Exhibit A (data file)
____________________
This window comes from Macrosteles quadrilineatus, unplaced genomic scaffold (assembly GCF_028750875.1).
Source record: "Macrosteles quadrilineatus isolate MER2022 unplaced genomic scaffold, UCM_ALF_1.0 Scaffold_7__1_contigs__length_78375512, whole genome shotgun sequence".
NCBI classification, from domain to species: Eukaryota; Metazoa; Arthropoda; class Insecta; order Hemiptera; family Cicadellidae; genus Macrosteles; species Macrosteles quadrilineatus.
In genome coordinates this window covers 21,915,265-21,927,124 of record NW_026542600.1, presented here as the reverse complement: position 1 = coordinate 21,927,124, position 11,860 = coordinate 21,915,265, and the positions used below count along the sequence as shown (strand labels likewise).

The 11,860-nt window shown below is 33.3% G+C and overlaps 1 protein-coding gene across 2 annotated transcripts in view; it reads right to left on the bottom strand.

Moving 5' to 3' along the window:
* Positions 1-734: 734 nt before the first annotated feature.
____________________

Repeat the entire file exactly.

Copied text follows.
This window comes from Macrosteles quadrilineatus, unplaced genomic scaffold (assembly GCF_028750875.1).
Source record: "Macrosteles quadrilineatus isolate MER2022 unplaced genomic scaffold, UCM_ALF_1.0 Scaffold_7__1_contigs__length_78375512, whole genome shotgun sequence".
NCBI classification, from domain to species: Eukaryota; Metazoa; Arthropoda; class Insecta; order Hemiptera; family Cicadellidae; genus Macrosteles; species Macrosteles quadrilineatus.
In genome coordinates this window covers 21,915,265-21,927,124 of record NW_026542600.1, presented here as the reverse complement: position 1 = coordinate 21,927,124, position 11,860 = coordinate 21,915,265, and the positions used below count along the sequence as shown (strand labels likewise).

The 11,860-nt window shown below is 33.3% G+C and overlaps 1 protein-coding gene across 2 annotated transcripts in view; it reads right to left on the bottom strand.

Moving 5' to 3' along the window:
* Positions 1-734: 734 nt before the first annotated feature.